American Jobs Creation Act of 2004 and State Income Taxes

By Mark H. Levin

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MARCH 2005 - Aprovision in the American Jobs Creation Act of 2004 could create an opportunity for taxpayers to reduce their state income tax bill. Section 501 of the act adds IRC section 164(b)(5), which provides that taxpayers who itemize their deductions can elect to deduct state and local general sales taxes instead of state and local income taxes paid for 2004 and 2005. The provisions of IRC section 164(b)(5) resemble the sales tax deduction that was in effect before 1987 and was repealed by the Tax Reform Act of 1986. This election presents two options: deducting the actual amount of sales tax paid during the year (the taxpayer must retain all receipts to substantiate the deduction), or using amounts from an IRS-provided table, plus any sales taxes paid on motor vehicles, boats, and other items specified by the Secretary of the Treasury (the taxpayer must retain only the receipts for the purchase of such items).

Most explanations of this provision imply that the allowance, at the taxpayer’s election, to deduct state and local general sales taxes instead of state and local income taxes, affects taxpayers living in states with no statewide income taxes (Alaska, Florida, New Hampshire, Nevada, South Dakota, Tennessee, Texas, Washington, and Wyoming). The election to deduct sales taxes instead of income taxes, however, may affect any taxpayer in states that base their income tax on federal taxable income with adjustments (adjustment states), as well as in states with a low tax rate (e.g., Pennsylvania).

Taxpayers in an adjustment state must be subject to the alternative minimum tax (AMT) to benefit from an election to deduct state and local general sales taxes instead of income taxes. This is possible because IRC section 56(b)(1)(A) requires the taxpayer, in computing the AMT taxable income, to add back to taxable income any tax described in IRC section 164(a)(3) (state and local, and foreign, income, war profits, and excess profits taxes) and IRC section 164 (b)(5)(A)(i), which includes, by inference, state and local general sales taxes in IRC section 164(a)(3), causing the deduction for state and local general sales taxes to also be added back in computing AMT.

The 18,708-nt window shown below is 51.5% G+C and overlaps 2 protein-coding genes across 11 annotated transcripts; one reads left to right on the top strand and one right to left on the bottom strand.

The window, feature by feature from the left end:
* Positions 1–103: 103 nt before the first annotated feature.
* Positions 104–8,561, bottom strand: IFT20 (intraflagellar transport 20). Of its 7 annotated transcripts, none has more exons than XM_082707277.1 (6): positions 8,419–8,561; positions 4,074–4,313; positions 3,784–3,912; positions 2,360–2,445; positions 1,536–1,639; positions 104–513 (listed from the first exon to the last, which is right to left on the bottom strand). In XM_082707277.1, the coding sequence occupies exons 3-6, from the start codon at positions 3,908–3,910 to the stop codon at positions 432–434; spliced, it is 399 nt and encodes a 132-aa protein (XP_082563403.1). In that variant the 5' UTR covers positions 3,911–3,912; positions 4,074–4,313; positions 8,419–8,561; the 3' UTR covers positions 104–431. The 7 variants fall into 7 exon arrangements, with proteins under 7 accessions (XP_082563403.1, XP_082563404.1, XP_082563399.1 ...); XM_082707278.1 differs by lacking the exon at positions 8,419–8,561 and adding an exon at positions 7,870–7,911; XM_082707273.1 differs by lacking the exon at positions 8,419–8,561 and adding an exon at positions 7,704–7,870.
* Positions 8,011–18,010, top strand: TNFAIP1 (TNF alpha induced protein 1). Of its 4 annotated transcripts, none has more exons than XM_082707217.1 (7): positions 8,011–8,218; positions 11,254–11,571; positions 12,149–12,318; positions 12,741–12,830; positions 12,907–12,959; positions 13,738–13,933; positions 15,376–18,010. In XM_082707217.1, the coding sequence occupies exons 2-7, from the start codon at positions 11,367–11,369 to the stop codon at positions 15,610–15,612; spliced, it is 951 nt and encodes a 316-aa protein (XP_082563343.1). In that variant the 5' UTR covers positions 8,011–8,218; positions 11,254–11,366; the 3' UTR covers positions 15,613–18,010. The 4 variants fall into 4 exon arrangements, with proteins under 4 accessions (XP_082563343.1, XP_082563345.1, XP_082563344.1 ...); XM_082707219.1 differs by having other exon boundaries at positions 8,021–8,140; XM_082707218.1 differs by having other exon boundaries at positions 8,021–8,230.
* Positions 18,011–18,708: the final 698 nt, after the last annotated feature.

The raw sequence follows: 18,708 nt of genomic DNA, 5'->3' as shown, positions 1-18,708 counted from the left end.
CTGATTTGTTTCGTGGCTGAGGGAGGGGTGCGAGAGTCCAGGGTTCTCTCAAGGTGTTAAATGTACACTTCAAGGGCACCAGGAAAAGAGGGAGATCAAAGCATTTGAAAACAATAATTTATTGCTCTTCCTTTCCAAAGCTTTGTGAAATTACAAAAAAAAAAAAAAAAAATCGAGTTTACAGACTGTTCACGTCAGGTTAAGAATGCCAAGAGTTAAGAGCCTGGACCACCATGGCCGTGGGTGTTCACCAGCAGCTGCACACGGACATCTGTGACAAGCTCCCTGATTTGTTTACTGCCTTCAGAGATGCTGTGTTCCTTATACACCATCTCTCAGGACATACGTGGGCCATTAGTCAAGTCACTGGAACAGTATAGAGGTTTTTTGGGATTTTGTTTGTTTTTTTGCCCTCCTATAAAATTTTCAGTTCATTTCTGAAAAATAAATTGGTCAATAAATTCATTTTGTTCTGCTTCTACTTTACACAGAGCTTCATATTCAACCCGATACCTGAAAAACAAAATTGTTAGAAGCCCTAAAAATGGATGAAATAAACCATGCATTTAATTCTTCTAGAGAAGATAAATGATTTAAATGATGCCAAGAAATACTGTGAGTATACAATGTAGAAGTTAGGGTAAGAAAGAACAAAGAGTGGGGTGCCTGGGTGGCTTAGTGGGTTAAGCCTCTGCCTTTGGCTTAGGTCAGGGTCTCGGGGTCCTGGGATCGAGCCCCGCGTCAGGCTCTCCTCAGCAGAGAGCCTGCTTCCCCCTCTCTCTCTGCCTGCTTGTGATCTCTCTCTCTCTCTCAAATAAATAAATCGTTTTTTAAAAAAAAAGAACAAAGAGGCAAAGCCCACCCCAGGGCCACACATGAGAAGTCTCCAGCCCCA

If a taxpayer lives in an adjustment state and is subject to the federal AMT, and if that state requires a taxpayer to reduce any itemized deductions by any state and local taxes included therein, the federal deduction of state and local general sales taxes instead of income taxes could create a lower state income tax if the state does not require the deduction for state and local general sales taxes to be added back to taxable income. Taxpayers that fit into this fact pattern may be able to lower their state income tax without increasing their federal income tax by deducting state and local general sales taxes instead of income taxes.

Consider that New York State Tax Law section 615(c)(1) requires that taxpayers who itemize on their New York tax returns reduce their itemized deductions by any “income taxes imposed by this state or any other taxing jurisdiction” without any reference to IRC code section 164. This wording would not require taxpayers to reduce their New York State itemized deductions by the deduction for state and local general sales taxes.

If a taxpayer lives in a state that has a low income tax rate, such as Pennsylvania, which had a 2.8% rate for 2003 and a 3.07% rate for 2004, it is possible that the state and local general sales taxes deduction may be a higher amount than a state and local income taxes deduction.

Preparing tax returns has become more complex due to what at first glance appears to affect only the federal income tax return, but it may also affect state and local income tax returns.


Mark H. Levin, CPA, is manager, state and local taxes, at H.J. Behrman & Company, LLP, New York, N.Y.

 

 

 

 

 

 

 

 

 

 

 

 

 

 

 

 

 

 

 

 



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